How radar outmaneuvers ultrasonic in automated parking

Other Parts Discussed in Post: AWR1843AOP

As automotive original equipment manufacturers develop vehicles with increasing autonomy, automating the act of parking continues to evolve. These parking systems include park assistance (where a driver’s participation is still necessary) and automated parking (where hands-free operation is possible).

Today’s automotive parking systems use ultrasonic and camera sensors. Ultrasonic sensors work by sending out high-frequency sound waves that are reflected by objects in its path. The sensors gauge the distance of nearby objects by measuring the time between emission and reception. Ultrasonic and camera technology does have certain limitations, however, including:

  • Environmental conditions such as mud and fog
  • Minimum and maximum range
  • Narrow horizontal and vertical field of view
  • Cost

Upcoming automated parking systems can benefit from TI’s cost-efficient millimeter-wave (mmWave) radar sensors for effective 360-degree view sensing, even in challenging environmental conditions. Additionally, mmWave radar technology provide valuable surroundings information such as the range, velocity and angles of nearby objects.

Radar sensors work in various environments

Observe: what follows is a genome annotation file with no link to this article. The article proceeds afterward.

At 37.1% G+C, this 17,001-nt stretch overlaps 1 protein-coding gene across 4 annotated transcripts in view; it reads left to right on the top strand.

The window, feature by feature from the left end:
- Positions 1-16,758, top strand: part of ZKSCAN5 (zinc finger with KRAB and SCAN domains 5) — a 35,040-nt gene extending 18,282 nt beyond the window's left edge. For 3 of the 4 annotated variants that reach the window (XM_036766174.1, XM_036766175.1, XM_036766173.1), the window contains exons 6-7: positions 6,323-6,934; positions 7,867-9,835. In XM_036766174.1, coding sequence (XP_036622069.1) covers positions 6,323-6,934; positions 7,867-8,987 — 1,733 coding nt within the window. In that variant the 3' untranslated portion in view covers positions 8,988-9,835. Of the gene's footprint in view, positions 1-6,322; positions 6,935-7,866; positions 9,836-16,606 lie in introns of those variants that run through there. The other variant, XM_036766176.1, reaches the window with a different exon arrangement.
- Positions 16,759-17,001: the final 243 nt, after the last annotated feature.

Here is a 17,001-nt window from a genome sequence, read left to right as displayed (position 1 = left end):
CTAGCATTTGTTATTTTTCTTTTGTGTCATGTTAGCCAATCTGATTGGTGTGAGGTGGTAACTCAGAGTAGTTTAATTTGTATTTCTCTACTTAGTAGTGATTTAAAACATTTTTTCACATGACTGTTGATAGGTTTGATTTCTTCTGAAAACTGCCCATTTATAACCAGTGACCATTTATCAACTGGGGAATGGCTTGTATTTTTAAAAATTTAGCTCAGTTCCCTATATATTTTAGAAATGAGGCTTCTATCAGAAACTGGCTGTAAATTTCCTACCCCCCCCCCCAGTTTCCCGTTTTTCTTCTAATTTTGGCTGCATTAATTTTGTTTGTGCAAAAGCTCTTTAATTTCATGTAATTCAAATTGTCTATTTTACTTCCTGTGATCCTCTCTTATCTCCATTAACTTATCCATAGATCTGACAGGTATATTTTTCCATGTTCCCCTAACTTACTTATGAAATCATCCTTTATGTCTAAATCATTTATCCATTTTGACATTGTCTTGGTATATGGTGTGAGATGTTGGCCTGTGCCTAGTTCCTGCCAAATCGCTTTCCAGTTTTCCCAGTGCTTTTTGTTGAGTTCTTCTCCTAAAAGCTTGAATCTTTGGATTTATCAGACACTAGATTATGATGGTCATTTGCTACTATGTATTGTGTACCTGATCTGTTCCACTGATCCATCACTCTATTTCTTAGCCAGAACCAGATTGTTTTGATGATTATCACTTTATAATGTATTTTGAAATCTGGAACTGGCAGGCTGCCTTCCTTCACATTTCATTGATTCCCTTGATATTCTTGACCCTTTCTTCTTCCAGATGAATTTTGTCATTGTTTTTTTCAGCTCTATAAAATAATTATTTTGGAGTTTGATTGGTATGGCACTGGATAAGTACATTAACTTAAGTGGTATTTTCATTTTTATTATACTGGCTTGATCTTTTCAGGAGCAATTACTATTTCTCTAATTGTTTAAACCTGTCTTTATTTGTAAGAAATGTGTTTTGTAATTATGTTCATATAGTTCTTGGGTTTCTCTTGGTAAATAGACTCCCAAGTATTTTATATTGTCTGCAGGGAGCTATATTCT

Reliability is the greatest drawback to other sensing technologies such as ultrasonic, capacitive and camera systems. Water, dirt, debris, fog, snow, and low or bright lights can hamper other sensing technologies, but not mmWave radar. Radar continues working in various environmental conditions. Additionally, radar does not require the nonmetallic bumper cutouts, preserving the aesthetics of the car while also protecting the radar sensors.

Why radar outmaneuvers ultrasonic in automated parking

mmWave radar can detect objects from farther away than other sensing technologies such ultrasonic sensors. Instead of emitting a sound wave, radar sensors create radio waves: the longest wavelengths in the electromagnetic spectrum. These radio waves bounce off of objects in their path to determine distance by calculating changes in frequency. Because radio waves can transmit further, they have longer detection ranges. By sensing objects at greater distances, more objects in the vicinity of the parking area can be detected. TI’s AWR1843AOP device can detect objects as far away as 50 m.

As well as maximum range limitations, ultrasonic sensors have minimum range limitations of around 10 to 15 cm. Whereas TI’s mmWave radar can detect objects as close as 4 cm away, which can help vehicles maneuver tight, compact parking spots and detect curbs close to the vehicle. A radar’s channel bandwidth inversely correlates to range resolution: the ability to distinguish between two or more objects. AWR1843AOP’s bandwidth of 4 GHz correlates to a range resolution of around 4 cm.